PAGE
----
Rehabilitation Research and Practice
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Acceptance rate18%
Submission to final decision107 days
Acceptance to publication21 days
CiteScore1.200
Journal Citation Indicator0.650
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Improvement of Balance, Motor Aspects, and Activities of Daily Living in Parkinson’s Disease after a Sequential Multimodal Aquatic- and Land-Based Intervention Program

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Rehabilitation Research and Practice publishes original research articles and review articles in all areas of physical medicine and rehabilitation.

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Rehabilitation Research and Practice maintains an Editorial Board of practicing researchers from around the world, to ensure manuscripts are handled by editors who are experts in the field of study.

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Research Article

Role of Cervical Spinal Magnetic Stimulation in Improving Posture and Functional Ambulation of Patients with Relapsing Remitting Multiple Sclerosis

Balance impairment is one of the hallmarks of early MS. Proprioceptive deficit was found to be one of the main causes of this imbalance. The cervical enlargement has a strong proprioceptive system, with its projections to the reticular formation and the central pattern generators, helping in rhythmic pattern generation and alternate leg movements. Repetitive trans-spinal magnetic stimulation (rTSMS) is a noninvasive technique, which can trigger massive proprioceptive afferents. Therefore, it has the potential of improving proprioceptive deficits and motor control. Objective. To determine the effectiveness of repetitive cervical magnetic stimulation in improving functional ambulation of patients with relapsing remitting multiple sclerosis (RRMS). Design. Prospective sequential clinical trial. Setting. University and academic hospital. Participants. A total of 32 participants () with RRMS. Interventions. Outpatient rehabilitation. The 32 patients received 10 sessions over two weeks of 20 Hz cervical spinal magnetic stimulation (SMS). Both groups were assessed at baseline, after 2 weeks, then one month later. Patients were enrolled as a control group at first and received Sham SMS, and then a wash out period of one month was done for all the patients, followed by a baseline assessment. Second, the same 32 patients rejoined as the active group, which received real magnetic stimulation. Both groups performed an intensive physical therapy program with the spinal magnetic stimulation. Main Outcome Measures. Extended Disability status score (EDSS), Timed up and Go test (TUG), Mini-Best test, dynamic posturography sensory organization composite score, and motor composite score. Results. Thirty-two RRMS patients with EDSS range from 1.5 to 6. They showed statistically significant difference between active and control groups in Mini-Best test score. We divided our patients according to EDSS into 3 subgroups: (a) mild: ≤2.5, (b) moderate: 3-5.5, and (c) severe: ≥6. Mild cases showed significant differences in EDSS score, TUG test, Mini-Best test, and dynamic posturography sensory composite scale. The effect size between the different patient subgroups was also measured and showed highly significant improvements in all measured parameters among our mild patients, indicating that this subgroup could be the best responders to cervical repetitive high-frequency magnetic stimulation. Moderate cases showed highly significant improvement in TUG score and Mini-Best test and significant change in EDSS score and the dynamic posturography sensory composite score. Severe cases showed only significant improvements in TUG, Mini-Best test, and sensory composite score. Conclusion. Cervical repetitive magnetic stimulation can help improve balance and functional ambulation and decreases the risk of falls in RRMS patients, especially in the mild, low disability cases.

Research Article

Facilitators and Barriers That Transfemoral Amputees Experience in Their Everyday Life: A Norwegian Qualitative Study

Background. Living with a lower limb amputation influences multiple facets of life due to altered function. Individuals achieve a varied level of function post amputation, depending on several variables like age, level of function prior to amputation, and available personal and environmental resources. Releasing the potential to live life to the fullest despite a disability is important to the individual. Objectives. The primary objective of this study is to identify barriers and facilitators for function which lower limb amputees experience in their lives several years after amputation, from the amputee’s perspective. This knowledge can contribute to further development of the clinical pathway for lower limb amputees in a Norwegian rehabilitation hospital. Methods. The study has a descriptive and exploratory qualitative design with a phenomenological hermeneutical approach. Semistructured, individual interviews were conducted for data collection. Thematic analysis inspired by Braun and Clarke was used for data analysis. The sample consisted of eight transfemoral amputees ( (58-77 years)) living in the southern part of Norway. Average time since amputation was 11 years. Results. The results have been categorised into two main themes with subthemes: (1) facilitators: personal resources, a well-fitted prosthesis, rehabilitation, social network, balance in activity/rest, and accessibility and (2) barriers: walking distance, poorly fitted prosthesis, pain, comorbidities, climate/terrain/falling, reduced local competence on amputation, and pandemic. Conclusion. Lower limb amputees experience barriers in their everyday life, but they also develop strategies to cope with their disability. Clinical implications can include increased nutritional guidance, structural psychological mapping and follow-up, structured follow-ups over a significant period of time, and extended use of digital consultation.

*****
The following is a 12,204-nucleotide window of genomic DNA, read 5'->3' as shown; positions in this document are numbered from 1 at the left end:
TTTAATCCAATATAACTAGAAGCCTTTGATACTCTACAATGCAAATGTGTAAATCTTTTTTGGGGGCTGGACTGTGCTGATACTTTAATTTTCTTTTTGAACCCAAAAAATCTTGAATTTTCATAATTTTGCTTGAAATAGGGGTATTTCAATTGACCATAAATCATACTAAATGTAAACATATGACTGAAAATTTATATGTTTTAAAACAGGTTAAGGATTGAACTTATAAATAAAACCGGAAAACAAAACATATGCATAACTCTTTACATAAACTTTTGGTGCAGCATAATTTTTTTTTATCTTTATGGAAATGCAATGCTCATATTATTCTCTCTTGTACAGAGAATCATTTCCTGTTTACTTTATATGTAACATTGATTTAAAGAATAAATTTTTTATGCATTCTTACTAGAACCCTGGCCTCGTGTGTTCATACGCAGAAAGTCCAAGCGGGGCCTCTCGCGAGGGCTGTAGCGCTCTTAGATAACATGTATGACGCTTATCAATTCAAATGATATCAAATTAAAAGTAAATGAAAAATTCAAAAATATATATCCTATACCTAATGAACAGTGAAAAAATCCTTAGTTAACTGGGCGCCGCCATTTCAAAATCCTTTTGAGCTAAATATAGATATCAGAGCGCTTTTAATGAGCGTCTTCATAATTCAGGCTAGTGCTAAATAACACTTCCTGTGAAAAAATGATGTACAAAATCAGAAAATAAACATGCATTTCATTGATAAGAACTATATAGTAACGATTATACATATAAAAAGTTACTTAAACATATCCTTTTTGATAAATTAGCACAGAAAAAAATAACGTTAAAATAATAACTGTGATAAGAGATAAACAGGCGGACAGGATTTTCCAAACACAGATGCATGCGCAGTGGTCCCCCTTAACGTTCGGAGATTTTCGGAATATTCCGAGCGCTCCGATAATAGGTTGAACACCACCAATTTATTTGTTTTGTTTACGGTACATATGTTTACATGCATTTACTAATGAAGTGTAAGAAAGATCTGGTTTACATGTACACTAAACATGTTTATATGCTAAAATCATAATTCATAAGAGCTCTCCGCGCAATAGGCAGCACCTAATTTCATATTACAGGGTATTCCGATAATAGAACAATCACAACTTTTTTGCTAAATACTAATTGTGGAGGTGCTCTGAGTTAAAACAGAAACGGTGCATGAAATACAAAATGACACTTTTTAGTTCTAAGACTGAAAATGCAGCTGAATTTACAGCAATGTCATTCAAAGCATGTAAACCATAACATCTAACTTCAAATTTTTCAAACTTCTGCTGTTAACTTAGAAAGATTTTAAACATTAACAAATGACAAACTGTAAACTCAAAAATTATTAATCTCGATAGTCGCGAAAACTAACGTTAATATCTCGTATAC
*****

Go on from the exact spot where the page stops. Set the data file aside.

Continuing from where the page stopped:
Research Article

Healthcare Professionals’ Experiences with Rehabilitation Practices for Patients with Cognitive Impairment after Stroke in North Norway: A Qualitative Study

Background and Aim. Cognitive impairment is a common consequence following stroke. Previous research shows differences in rehabilitation services supporting physical, cognitive, and psychosocial needs. The aim of the current study was to explore health professionals’ experiences with service provision for patients with mild and moderate cognitive impairment after stroke in a North Norwegian context. Methods. A focus group interview with clinicians, coordinators, and leaders involved in stroke survivors’ rehabilitation trajectories was conducted. The group consisted of a strategic selection of participants with diverse professional backgrounds from specialist and primary healthcare services. The transcribed material was analyzed thematically using systematic text condensation based on an inductive, interpretive approach. Results. We found that patients with mild and moderate cognitive impairment after stroke were characterized as a neglected group in rehabilitation services and that neglect was related to both structural and professional issues. First, neglect seemed partly related to the availability of existing healthcare services, which mainly followed up on physical challenges after stroke. Second, cognitive rehabilitation seemed to be less prioritized than other health services, and the established interdisciplinary municipality teams did not seem prepared to follow-up on cognitive issues. Finally, at a professional level, the study reveals the need for building competence in cognitive rehabilitation and having services available in the long run. Conclusion. The study demonstrates the need to increase knowledge concerning cognitive rehabilitation and how rehabilitation trajectories and services should be organized to fulfil stroke survivors’ and carers’ long-term needs.